Egypt in Turmoil, Why the Amish Are Getting ‘Fracked,’ and More

Here’s what you can expect from today’s edition of Interfaith Voices:

On June 30, huge crowds of demonstrators began demanding that Egyptian President Mohamed Morsi be ousted. The military removed Morsi, a member of the Muslim Brotherhood party, on July 3.  Now Egypt once again finds itself in disarray, fueled in part by differing views on the proper role of Islam in government. As Egypt reels from the military ousting of President Mohamed Morsi, we look at the role of religion in the uproar.

Later, we look at what’s happening to the Amish, who own huge swaths of land in places like Eastern Ohio, land targeted for major drilling by oil and gas companies. Many times, Amish farmers end up with a raw deal: they take quite seriously Jesus’ imperative to ‘turn the other cheek,’ so they will not sue.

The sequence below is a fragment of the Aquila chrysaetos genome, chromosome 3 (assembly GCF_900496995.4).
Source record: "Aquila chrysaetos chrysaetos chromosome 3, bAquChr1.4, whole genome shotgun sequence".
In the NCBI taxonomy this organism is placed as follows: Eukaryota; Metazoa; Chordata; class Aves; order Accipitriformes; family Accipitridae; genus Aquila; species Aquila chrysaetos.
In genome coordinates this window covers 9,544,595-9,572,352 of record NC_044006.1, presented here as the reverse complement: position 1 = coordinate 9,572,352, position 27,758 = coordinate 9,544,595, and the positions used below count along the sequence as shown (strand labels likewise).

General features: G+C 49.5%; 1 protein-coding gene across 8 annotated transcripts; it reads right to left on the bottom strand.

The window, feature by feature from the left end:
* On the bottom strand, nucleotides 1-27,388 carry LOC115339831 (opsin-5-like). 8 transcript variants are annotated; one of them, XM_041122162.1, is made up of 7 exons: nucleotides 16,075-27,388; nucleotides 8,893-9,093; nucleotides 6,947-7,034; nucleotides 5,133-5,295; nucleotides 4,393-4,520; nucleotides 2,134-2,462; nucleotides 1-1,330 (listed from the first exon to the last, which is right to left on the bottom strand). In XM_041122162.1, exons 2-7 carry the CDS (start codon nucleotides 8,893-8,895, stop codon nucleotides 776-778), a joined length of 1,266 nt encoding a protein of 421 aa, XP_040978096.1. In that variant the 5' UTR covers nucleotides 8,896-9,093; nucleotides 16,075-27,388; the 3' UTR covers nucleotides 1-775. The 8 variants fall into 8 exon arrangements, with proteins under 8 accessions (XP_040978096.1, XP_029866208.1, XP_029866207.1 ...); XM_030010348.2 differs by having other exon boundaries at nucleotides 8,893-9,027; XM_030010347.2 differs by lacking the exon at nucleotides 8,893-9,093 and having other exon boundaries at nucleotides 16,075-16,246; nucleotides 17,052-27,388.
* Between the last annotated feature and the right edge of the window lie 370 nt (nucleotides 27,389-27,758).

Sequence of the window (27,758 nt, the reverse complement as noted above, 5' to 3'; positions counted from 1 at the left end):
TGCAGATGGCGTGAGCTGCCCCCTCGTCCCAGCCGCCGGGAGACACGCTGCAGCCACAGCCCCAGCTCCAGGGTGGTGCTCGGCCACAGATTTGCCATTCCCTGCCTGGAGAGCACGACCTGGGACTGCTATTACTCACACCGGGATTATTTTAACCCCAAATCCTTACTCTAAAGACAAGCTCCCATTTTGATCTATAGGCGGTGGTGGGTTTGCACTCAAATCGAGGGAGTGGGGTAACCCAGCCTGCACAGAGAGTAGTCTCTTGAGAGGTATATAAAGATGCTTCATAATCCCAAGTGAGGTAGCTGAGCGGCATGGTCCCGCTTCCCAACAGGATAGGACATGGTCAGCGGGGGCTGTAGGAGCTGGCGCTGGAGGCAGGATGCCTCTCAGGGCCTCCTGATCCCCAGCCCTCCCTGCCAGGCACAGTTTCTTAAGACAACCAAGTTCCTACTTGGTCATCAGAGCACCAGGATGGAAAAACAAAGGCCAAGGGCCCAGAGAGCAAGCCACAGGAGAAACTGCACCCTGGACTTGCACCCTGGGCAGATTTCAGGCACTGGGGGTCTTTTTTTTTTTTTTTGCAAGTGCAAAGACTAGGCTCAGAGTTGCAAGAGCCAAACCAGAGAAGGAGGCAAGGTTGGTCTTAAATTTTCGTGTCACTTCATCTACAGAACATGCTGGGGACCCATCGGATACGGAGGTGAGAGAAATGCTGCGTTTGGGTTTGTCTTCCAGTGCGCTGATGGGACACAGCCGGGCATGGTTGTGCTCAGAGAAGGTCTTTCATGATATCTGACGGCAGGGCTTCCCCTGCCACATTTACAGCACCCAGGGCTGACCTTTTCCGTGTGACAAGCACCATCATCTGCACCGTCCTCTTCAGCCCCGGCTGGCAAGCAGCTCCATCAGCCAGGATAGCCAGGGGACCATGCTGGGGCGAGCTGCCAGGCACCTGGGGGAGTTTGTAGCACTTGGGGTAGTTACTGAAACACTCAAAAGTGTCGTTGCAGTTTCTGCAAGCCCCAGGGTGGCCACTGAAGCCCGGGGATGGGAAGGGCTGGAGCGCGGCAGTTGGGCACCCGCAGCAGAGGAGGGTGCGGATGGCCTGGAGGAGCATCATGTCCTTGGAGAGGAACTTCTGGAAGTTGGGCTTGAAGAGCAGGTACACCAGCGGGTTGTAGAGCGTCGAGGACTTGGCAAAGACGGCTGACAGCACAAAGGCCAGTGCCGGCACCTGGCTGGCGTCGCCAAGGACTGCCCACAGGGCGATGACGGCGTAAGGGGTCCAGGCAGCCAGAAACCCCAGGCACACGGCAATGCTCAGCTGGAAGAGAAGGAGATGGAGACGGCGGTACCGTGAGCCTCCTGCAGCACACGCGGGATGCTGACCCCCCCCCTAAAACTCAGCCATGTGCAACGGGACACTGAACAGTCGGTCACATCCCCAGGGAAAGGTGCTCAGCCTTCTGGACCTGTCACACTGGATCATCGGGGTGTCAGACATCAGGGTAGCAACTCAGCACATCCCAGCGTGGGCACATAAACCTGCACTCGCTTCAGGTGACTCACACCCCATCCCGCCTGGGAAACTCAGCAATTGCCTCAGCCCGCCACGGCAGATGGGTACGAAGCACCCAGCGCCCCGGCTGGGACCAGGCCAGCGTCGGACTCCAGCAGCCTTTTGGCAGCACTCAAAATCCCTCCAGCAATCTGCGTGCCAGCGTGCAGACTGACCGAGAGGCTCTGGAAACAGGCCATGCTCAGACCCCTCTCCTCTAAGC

Lastly, we look at the lives of Jacob Spilman and Khadija Radin, both products of San Francisco in the 1960’s and 70’s. And to this day, they remain what we’re calling modern-day mystics. But their spiritual journeys took them to very different places. Spilman has wholeheartedly returned to his Jewish roots, while Radin has found her home in the practice of whirling dervishes.

Featured guests/speakers:

Tom Porteous, Deputy Program Director of Human Rights Watch; Molly Redden, writer at the New Republic; and Jacob Spilman, psychologist, and
Khadija Radin,

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